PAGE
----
Lake Bled

Slovenia`s premier winter vacation destination, Lake Bled is situated about 22 miles from Ljubljana Joze Pucnik Airport. The lake is 1.25 miles long and nearly a mile wide, and is 100 feet at its deepest point. In the center of the lake is Bled Island, with the beautiful Assumption of Mary Church constructed smack in the middle. Bled Castle sits above a hill on the north bank of the lake. The World Rowing Championships have been held at Lake Bled four times. Lake Bled is well-known for its horse-drawn carriages and unique gondola-like boats, called `pletnas`.

The town of Bled is home to 6,300 full-time inhabitants. It is fairly compact; the main streets are Ljubljanska cesta, Presernova cesta and Cesta svobode. Many Slovenians have winter homes or summer cabins in and around Bled, and travel there for vacations (in addition to the travelers from all over the world). Bled`s history is a long one, but it was only chartered as a town in 1960. Bled`s history as a tourist haven began in the late 19th century, when it was presented as a health resort for the chronically ill. Since then, Bled has carved a niche for itself as a winter and summer tourist destination, with skiing, golf, fishing, hiking and horseback riding all popular leisure options with vacationers.


Lesce and Radovljica

Lesce and Radovljica are located in Radovljica Municipality, approximately four to six miles to the southeast of Lake Bled. Radovljica is the main town in the municipality, and is home to approximately 6,000 people, while Lesce, closer to Bled, is home to about 2,800 people. Lesce-Bled railway station, located in Lesce, is the railway station most travelers will be using if traveling from Ljubljana or Klagenfurt (Austria). Lesce was one of the first three towns to be founded in the area, along with Bled and Bohinj, and were first referenced in books by the year 1004.

These towns are located on the southern end of the Karawanks, a mountain subrange of the Julian Alps. Lesce and Radovljica located at the confluences of the Sava Dolinka and the Sava Bohinjka rivers, and the small towns lie in the Radovljica Plain. While few sights may be of interest to tourists, lodging options ranging from the budget-conscious to the luxurious are based in and around these towns.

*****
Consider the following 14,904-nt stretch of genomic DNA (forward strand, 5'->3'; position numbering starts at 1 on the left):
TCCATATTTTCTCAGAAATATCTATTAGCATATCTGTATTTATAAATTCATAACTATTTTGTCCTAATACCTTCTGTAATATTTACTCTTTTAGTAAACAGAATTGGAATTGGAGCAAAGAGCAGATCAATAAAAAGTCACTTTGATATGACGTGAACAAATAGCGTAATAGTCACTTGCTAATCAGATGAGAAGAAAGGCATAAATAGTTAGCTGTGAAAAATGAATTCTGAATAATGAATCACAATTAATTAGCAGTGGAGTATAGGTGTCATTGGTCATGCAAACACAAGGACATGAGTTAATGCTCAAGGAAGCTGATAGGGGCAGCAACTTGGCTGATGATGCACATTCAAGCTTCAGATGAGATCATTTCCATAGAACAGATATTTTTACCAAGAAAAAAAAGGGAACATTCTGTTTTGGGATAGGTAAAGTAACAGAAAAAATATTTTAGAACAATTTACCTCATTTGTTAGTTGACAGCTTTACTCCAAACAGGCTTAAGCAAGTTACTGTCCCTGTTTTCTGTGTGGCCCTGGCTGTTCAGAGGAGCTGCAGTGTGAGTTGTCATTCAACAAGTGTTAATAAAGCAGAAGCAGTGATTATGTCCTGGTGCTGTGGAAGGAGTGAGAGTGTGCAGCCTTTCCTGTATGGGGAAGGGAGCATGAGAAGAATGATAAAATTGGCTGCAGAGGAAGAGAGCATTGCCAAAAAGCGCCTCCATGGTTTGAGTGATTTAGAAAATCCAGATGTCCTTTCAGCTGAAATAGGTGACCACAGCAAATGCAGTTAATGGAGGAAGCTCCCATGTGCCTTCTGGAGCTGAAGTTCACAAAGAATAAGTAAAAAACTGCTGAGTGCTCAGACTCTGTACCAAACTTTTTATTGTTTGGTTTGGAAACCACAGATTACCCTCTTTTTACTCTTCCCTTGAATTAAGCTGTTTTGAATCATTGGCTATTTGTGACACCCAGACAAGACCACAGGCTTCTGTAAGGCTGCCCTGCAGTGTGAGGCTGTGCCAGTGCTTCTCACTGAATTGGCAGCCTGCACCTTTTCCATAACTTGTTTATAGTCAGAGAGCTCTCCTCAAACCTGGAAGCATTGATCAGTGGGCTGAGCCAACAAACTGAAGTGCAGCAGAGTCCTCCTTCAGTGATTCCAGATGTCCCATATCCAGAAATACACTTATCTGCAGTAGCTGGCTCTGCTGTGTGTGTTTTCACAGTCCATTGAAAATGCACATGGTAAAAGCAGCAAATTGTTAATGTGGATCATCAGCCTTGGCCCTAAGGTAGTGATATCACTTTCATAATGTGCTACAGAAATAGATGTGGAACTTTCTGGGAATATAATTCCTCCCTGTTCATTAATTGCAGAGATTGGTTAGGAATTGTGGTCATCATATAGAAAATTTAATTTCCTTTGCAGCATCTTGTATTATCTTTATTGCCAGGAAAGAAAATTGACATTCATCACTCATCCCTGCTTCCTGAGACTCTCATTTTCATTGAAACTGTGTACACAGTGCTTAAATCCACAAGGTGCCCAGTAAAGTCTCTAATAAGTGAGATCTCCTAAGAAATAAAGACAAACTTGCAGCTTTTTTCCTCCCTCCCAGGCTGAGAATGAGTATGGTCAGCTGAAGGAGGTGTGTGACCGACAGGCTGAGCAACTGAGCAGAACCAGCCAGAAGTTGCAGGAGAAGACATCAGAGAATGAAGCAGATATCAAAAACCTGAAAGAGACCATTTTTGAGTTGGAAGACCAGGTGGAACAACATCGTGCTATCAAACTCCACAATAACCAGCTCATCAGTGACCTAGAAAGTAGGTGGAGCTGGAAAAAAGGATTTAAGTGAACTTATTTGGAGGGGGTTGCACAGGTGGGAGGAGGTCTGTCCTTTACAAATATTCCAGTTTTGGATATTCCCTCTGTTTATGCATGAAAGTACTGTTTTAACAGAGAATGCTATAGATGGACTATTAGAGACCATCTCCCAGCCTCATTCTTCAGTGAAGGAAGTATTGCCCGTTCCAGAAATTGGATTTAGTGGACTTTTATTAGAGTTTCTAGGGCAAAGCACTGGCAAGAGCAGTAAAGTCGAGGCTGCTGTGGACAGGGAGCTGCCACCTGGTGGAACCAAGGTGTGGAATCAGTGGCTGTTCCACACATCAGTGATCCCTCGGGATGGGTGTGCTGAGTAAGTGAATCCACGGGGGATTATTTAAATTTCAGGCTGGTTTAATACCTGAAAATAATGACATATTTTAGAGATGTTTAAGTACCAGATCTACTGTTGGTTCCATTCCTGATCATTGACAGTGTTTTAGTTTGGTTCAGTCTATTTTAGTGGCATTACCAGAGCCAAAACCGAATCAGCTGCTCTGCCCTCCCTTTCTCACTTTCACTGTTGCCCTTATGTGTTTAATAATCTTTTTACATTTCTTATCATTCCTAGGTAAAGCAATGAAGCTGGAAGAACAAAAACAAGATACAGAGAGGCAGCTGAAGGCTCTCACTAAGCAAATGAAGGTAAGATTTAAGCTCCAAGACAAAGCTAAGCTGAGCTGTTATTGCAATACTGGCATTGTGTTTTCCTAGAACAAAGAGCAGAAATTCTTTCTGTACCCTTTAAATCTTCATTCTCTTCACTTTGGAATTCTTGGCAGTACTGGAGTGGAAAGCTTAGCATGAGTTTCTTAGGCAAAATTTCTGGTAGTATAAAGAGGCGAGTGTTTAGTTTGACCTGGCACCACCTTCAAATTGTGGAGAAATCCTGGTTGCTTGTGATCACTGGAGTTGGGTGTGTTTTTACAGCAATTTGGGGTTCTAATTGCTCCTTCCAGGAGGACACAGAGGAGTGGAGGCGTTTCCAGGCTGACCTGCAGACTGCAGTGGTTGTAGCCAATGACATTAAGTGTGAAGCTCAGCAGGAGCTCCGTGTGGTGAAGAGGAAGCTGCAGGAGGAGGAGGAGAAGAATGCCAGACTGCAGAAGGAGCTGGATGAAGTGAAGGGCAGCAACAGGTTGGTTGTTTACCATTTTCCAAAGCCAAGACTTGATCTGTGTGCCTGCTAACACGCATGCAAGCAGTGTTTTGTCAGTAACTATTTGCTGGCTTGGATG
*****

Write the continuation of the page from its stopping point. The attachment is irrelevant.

North of Bled (Zgornje Gorje, Spodne Gorje, Podhom, Zasip)

The villages north of Lake Bled are fun to explore, as they are tranquil and capture the essence of the Julian Alps. Podhom is the smallest of these villages with a population of just 320. Approximately 5,000 people live in Gorje (a Slovene name which roughly translates into `the mountain dwellers`, separated into Zgornje Gorje and Spodnje Gorje, `upper Gorje` and `lower Gorje`). Zasip, population 960, is home to three beautiful Catholic churches: Saint John the Baptist Church, Saint Catherine`s Church, and the Holy Trinity Church. These villages are a great starting point for those who are interested in exploring nearby Vintgar Gorge.

South of Bled (Selo pri Bledu, Ribno, Bodesce)

The three tiny villages just to the south of Lake Bled have a collective population of less than 1,000. Bodesce was built on the site of an ancient fort. Sights of interest include Saint Leonard`s Church in Bodesce and Saint James`s Church in Ribno.

Bohinjska Bela

The `lower village` of Bohinjska Bela was first inhabited over a millennium ago. The `upper village` is the modern-day nucleus of this area, a small farming community with a population of 540. In the lower village, the parish church of Margaret the Virgin (painted in a cream coral color) has been standing on its original site for nearly 500 years. The NATO and Slovenian Government-run Multinational Centre of Excellence for Mountain Warfare, where soldiers from Slovenia, Austria, Hungary and Italy train in mountain warfare, is located on the outskirts of Bohinjska Bela. (The American equivalent, for reference, is located in the Green Mountains of Vermont.)

Lake Bohinj

The largest lake in Slovenia, Lake Bohinj covers an area of 790 acres in the center of Triglav National Park. The Savica River flows from Black Lake to Lake Bohinj. A subterranean water source, it is unique in that more water leaves the lake than flows into it. There are 24 towns located in the area inside the Bohinj Plain. The largest town, with 1,800 residents, is Bohinjska Bistrica.

In the summertime, many Slovenians take a vacation to Lake Bohinj to enjoy water sports and swimming. In the winter, the area is a haven for skiiers and snowboarders. The Vogel ski resort, one of the largest in the Balkans, is located south of Lake Bohinj.